Major flooding would occur between the Dominguez Canal to the west and the Los Angeles River to the east, some of which would push into the communities of Carson, Paramount, Compton, Bell Gardens, South Gate, North Long Beach, and parts of downtown Long Beach, including the south end of Pine Street near the Long Beach Convention Center.

People sit under a tree in DeForest Park near the Los Angeles River in North Long Beach.

People sit under a tree in DeForest Park near the Los Angeles River in North Long Beach.

(Allen J. Schaben/Los Angeles Times)

Long Beach alone, the study found, has an exposed population of 88,000 to 262,000 people who are disproportionately black and disadvantaged. Nearby Paramount has an exposed population of 15,000 to 53,000 people with a similar demographic profile.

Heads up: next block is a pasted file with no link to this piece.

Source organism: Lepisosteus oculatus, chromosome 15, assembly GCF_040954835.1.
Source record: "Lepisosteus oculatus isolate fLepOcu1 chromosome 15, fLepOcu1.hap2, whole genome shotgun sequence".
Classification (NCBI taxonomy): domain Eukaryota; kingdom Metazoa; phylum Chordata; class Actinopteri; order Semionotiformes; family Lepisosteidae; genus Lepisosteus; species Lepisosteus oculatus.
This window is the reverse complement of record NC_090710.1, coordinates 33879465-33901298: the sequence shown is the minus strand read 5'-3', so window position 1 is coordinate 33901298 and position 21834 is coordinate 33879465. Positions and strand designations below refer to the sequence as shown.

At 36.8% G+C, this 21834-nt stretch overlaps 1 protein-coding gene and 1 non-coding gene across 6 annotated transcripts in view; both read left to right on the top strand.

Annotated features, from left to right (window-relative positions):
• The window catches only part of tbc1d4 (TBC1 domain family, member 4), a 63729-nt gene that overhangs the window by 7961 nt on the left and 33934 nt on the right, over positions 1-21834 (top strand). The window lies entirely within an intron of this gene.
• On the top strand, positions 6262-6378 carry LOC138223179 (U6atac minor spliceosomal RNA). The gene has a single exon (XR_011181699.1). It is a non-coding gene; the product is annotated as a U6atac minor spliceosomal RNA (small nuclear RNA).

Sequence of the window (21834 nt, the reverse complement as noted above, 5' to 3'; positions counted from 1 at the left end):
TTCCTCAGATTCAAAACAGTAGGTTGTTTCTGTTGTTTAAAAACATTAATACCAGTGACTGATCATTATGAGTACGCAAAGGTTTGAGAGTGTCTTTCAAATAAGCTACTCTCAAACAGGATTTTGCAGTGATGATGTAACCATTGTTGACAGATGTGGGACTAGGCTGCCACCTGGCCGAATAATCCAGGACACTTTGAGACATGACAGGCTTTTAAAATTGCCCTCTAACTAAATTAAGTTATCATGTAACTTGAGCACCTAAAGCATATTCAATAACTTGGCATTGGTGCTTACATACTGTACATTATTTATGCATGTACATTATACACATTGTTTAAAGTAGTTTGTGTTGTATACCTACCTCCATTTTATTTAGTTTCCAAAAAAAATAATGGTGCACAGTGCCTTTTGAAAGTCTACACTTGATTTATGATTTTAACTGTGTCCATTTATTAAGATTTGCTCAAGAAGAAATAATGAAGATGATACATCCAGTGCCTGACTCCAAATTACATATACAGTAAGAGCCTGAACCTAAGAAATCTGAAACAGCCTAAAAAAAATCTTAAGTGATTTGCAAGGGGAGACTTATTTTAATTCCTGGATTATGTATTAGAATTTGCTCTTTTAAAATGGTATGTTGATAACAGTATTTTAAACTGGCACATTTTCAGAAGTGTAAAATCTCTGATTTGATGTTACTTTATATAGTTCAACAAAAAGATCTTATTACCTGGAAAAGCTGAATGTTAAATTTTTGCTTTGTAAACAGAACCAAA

In such areas, the study says, flood recovery is “often lengthy and incomplete” because of support for flood risk reduction projects and disaster recovery programs that tend to benefit more affluent communities.

The entire 51-mile-long LA River flood control channel was built in 1938 in response to destruction by a major flood. It was designed to serve three main purposes: preventing floods from destroying life and property, managing discharges from sewage treatment plants, and flushing stormwater into the Pacific Ocean as quickly and efficiently as possible.

Since then, a combination of new high-resolution weather models and existing climate models has shown that the risk of a “megaflood” increases as global temperatures rise due to climate change, which began in earnest a century ago.

The new climate predictions, published in the UC Irvine study, show that massive flooding in the Los Angeles Basin would disproportionately damage low-lying black and poor neighborhoods.